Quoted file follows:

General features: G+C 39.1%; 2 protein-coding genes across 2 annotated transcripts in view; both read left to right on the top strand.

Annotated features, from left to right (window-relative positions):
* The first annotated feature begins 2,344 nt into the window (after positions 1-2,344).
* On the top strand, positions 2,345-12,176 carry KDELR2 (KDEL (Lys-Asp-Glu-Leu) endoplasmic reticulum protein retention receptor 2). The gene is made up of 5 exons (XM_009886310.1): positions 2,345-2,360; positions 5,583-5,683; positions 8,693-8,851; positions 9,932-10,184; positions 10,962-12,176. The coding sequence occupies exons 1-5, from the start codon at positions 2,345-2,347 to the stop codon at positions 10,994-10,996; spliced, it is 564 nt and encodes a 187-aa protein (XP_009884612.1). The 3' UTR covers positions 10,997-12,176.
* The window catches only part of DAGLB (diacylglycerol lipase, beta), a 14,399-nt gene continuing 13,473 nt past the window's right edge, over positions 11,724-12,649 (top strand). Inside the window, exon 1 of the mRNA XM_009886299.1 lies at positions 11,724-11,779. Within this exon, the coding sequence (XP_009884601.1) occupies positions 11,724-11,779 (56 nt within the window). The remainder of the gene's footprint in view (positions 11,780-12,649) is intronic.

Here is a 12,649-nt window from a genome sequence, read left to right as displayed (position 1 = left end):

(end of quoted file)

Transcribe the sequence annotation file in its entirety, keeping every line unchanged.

General features: G+C 39.1%; 2 protein-coding genes across 2 annotated transcripts in view; both read left to right on the top strand.

Annotated features, from left to right (window-relative positions):
* The first annotated feature begins 2,344 nt into the window (after positions 1-2,344).
* On the top strand, positions 2,345-12,176 carry KDELR2 (KDEL (Lys-Asp-Glu-Leu) endoplasmic reticulum protein retention receptor 2). The gene is made up of 5 exons (XM_009886310.1): positions 2,345-2,360; positions 5,583-5,683; positions 8,693-8,851; positions 9,932-10,184; positions 10,962-12,176. The coding sequence occupies exons 1-5, from the start codon at positions 2,345-2,347 to the stop codon at positions 10,994-10,996; spliced, it is 564 nt and encodes a 187-aa protein (XP_009884612.1). The 3' UTR covers positions 10,997-12,176.
* The window catches only part of DAGLB (diacylglycerol lipase, beta), a 14,399-nt gene continuing 13,473 nt past the window's right edge, over positions 11,724-12,649 (top strand). Inside the window, exon 1 of the mRNA XM_009886299.1 lies at positions 11,724-11,779. Within this exon, the coding sequence (XP_009884601.1) occupies positions 11,724-11,779 (56 nt within the window). The remainder of the gene's footprint in view (positions 11,780-12,649) is intronic.

Here is a 12,649-nt window from a genome sequence, read left to right as displayed (position 1 = left end):